Then the high-born lady saw them play the wounding game, she resolved on a hard course and flung off her cloak; she took a naked sword and fought for her kinsmen's lives, she was handy at fighting, wherever she aimed her blows.” - ‘The Greenlandic Poem of Atli’ (st. 49) (Larrington, 1996)
Arguably the most iconic example of a warrior burial in Viking Age Sweden is a mid-10th century grave in Birka. This grave has been the example of what a Viking warrior burial should look like for over a century. Everyone assumed that a man was the one laid to rest in the grave – but new research shows assumptions should not be taken as fact. It is the remains of a warrior woman in that grave.
Illustration by Evald Hansen based on the original plan of the Viking Age warrior grave (Bj 581) by excavator Hjalmar Stolpe; published in 1889. (Stolpe, 1889)
According to The Local, the first person to do something about the fact that the skeleton’s morphological features don’t coincide with a male body was Anna Kjellström, an osteologist at Stockholm University. Kjellström was examining the skeleton for an unrelated research project when she noticed that the cheekbones were finer and thinner than men would normally have. However, the tell-tale sign that the skeleton is female is the obvious nature of the hip bones.
After a thorough osteological analysis, DNA testing was applied. And, as Phys.org reports “DNA retrieved from the skeleton demonstrates that the individual carried two X chromosomes and no Y chromosome.” Based on the results of the study, Charlotte Hedenstierna-Jonson of Stockholm University, who led the research, asserted, “It’s actually a woman, somewhere over the age of 30 and fairly tall too, measuring around 170 centimetres [5.5ft.]”
Furthermore, the researchers write in their journal article that. “The Viking warrior female showed genetic affinity to present-day inhabitants of the British Islands (England and Scotland), the North Atlantic Islands (Iceland and the Orkneys), Scandinavia (Denmark and Norway) and to lesser extent Eastern Baltic Europe (Lithuania and Latvia).”
Romanticized depiction of a Viking woman, 1905, by Andreas Bloch. (Public Domain)
The researchers decided to confirm the nature of the woman’s travels by using a strontium isotope analysis on three molar teeth from the lower jaw. The results of this testing show that the woman was a nonlocal who had moved to Birka.
Professor Mattias Jakobsson at Uppsala University's Department of Organismal Biology highlighted the importance of this find when he said, “This is the first formal and genetic confirmation of a female Viking warrior.”
Artistic representation of a Viking Age warrior woman on a ship. (Women in History)
The belief that the woman found in Birka, Sweden was a warrior is largely based on the grave goods that were found alongside her body. Her weapons included a sword and armor-piercing arrows, an axe, a spear, a battle knife. There were also shields, two horses, and a war-planning gaming board with a full set of gaming pieces in the grave, which suggest the woman was a high-ranking Viking warrior. As Charlotte Hedenstierna-Jonson explained:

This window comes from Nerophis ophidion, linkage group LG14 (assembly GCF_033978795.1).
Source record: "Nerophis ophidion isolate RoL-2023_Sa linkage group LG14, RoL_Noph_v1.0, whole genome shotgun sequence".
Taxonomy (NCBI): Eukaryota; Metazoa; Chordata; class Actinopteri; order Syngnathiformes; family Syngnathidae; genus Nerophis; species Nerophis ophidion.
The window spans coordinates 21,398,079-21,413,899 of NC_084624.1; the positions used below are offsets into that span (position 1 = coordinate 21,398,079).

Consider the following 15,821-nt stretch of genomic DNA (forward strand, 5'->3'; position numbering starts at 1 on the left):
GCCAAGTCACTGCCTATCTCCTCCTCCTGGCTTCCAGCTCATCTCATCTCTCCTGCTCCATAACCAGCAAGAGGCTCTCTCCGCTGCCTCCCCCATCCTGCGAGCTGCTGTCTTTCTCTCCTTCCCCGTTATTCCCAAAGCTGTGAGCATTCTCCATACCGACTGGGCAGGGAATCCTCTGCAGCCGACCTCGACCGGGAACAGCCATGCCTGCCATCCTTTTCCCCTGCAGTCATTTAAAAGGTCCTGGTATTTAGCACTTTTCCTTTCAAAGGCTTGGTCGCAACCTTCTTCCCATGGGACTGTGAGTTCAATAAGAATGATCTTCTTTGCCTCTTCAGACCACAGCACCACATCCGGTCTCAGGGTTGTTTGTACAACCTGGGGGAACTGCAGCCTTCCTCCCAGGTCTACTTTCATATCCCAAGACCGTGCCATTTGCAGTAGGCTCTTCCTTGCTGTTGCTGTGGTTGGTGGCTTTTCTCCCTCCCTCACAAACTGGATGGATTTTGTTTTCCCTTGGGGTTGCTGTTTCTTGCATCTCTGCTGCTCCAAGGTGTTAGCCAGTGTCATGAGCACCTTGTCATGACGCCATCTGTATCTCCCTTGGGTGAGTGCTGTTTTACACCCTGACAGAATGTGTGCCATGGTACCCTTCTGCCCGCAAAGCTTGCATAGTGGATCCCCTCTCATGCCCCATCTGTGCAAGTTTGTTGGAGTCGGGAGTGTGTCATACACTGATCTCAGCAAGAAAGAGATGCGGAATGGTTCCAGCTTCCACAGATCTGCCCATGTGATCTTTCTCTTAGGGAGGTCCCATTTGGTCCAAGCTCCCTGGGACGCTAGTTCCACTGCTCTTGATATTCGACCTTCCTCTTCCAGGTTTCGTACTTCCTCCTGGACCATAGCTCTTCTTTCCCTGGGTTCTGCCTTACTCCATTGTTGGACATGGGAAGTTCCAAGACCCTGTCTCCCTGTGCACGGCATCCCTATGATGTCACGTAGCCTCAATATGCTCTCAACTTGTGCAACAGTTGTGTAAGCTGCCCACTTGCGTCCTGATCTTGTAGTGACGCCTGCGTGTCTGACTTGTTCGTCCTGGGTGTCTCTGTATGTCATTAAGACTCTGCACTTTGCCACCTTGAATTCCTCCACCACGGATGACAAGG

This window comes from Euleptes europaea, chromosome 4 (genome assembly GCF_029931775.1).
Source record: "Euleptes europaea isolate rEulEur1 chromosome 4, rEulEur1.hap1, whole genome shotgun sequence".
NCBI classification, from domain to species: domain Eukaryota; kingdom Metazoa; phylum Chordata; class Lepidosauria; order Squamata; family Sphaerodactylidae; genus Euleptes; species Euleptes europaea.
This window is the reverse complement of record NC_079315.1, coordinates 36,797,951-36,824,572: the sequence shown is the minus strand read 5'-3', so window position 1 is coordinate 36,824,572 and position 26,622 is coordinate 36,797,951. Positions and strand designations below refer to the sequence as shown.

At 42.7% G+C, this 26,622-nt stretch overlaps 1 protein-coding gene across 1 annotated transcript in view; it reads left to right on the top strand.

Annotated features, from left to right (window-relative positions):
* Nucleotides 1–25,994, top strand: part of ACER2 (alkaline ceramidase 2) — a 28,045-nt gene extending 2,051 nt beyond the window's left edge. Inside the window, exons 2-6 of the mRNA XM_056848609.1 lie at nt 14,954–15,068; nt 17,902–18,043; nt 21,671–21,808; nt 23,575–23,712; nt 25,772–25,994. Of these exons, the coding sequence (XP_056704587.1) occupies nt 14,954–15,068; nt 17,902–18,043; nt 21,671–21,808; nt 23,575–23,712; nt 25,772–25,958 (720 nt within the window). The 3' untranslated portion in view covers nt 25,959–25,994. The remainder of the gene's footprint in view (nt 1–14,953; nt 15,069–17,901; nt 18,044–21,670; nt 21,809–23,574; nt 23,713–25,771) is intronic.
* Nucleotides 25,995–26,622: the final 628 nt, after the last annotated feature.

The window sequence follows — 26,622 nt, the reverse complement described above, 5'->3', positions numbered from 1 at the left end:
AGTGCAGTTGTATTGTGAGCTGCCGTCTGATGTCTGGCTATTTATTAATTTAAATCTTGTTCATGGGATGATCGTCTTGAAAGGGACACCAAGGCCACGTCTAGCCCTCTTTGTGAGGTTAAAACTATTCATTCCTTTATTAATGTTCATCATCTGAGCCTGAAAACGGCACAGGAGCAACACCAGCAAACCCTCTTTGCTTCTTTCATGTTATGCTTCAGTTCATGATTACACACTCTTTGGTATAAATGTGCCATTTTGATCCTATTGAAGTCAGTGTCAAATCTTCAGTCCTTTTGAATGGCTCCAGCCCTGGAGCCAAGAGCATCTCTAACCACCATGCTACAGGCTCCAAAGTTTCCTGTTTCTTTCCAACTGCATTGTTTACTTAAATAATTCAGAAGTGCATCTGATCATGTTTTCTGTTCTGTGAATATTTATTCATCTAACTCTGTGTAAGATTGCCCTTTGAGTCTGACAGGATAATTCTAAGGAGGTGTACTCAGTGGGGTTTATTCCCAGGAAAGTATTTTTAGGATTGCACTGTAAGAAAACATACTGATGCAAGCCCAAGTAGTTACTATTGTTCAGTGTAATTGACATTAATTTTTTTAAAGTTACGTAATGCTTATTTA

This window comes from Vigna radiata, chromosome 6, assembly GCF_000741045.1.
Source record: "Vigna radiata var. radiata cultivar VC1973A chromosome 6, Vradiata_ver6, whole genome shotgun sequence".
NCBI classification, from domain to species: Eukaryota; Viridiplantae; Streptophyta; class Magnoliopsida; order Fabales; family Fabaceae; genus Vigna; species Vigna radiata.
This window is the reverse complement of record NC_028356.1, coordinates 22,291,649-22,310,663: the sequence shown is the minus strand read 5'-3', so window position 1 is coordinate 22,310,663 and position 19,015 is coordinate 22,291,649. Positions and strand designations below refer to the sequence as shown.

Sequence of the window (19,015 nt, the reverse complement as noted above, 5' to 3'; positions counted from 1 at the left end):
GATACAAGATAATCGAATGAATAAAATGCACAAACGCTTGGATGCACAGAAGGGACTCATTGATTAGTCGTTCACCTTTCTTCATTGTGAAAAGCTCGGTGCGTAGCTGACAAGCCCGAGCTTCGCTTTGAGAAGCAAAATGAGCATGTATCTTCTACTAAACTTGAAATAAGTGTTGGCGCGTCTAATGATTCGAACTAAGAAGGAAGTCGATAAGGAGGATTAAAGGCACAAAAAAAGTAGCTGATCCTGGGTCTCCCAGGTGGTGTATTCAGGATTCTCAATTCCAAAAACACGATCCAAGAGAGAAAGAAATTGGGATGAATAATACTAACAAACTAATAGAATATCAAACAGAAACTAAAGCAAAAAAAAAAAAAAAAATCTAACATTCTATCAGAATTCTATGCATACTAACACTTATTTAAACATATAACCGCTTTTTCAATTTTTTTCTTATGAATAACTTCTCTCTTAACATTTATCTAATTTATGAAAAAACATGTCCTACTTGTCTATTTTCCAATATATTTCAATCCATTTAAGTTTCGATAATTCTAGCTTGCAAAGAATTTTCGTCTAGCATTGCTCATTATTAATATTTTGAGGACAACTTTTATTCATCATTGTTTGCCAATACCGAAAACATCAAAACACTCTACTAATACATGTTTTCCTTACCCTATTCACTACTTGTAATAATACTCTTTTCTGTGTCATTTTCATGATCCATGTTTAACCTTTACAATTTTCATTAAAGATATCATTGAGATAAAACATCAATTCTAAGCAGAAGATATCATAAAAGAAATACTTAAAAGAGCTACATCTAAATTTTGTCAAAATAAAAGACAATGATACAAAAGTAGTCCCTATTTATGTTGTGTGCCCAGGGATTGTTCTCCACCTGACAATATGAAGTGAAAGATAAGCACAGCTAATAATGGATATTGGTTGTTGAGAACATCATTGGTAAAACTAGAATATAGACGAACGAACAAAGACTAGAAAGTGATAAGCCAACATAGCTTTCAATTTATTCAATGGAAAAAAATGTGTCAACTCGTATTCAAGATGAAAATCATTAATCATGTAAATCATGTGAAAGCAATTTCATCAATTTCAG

“The gaming set indicates that she was an officer, someone who worked with tactics and strategy and could lead troops in battle. What we have studied was not a Valkyrie from the sagas but a real life military leader, that happens to have been a woman.”
Reconstruction of what the grave may have looked like. (Uppsala University)
Although the gender stereotype for Viking Age warriors has almost exclusively described them as men, the idea of female warriors is not unknown in Norse society. For instance, Norse mythology discusses a group of figures known as Valkyries. Ancient Origins writer ‘Dwhty’ explained that the Valkyries were: “believed to be the handmaidens of Odin, the supreme god of the Norse pantheon. They were sent by this god to the battlefield to select warriors worthy of entering Valhalla after their deaths. The Valkyrie were portrayed as warriors, being equipped with helmets, mail-coats, and spears.”
‘Valkyrien’ by Peter Nicolai Arbo. (Public Domain)
Another example of female warriors in Norse society can be seen in the Battle of Bråvalla, a legendary battle from the 8th century AD. 300 female warriors known as shieldmaidens are said to have fought on the side of King Harald Wartooth in that battle.
This supports the conclusion by Neil Price, Professor at Uppsala University's Department of Archaeology and Ancient History, who said there is some written evidence supporting the idea of female warriors in the Viking Age, but it doesn’t detract from the importance of the discovery because “this is the first time that we've really found convincing archaeological evidence for their existence.”
Lagertha - a respected warrior and reigning queen of Denmark in the TV series ‘Vikings’. (CC BY SA)
Top Image: ‘Brynhildr.’ Used here as a representational image of a woman warrior in the Viking Age. Source: FLOWERZZXU/Deviant Art
By Alicia McDermott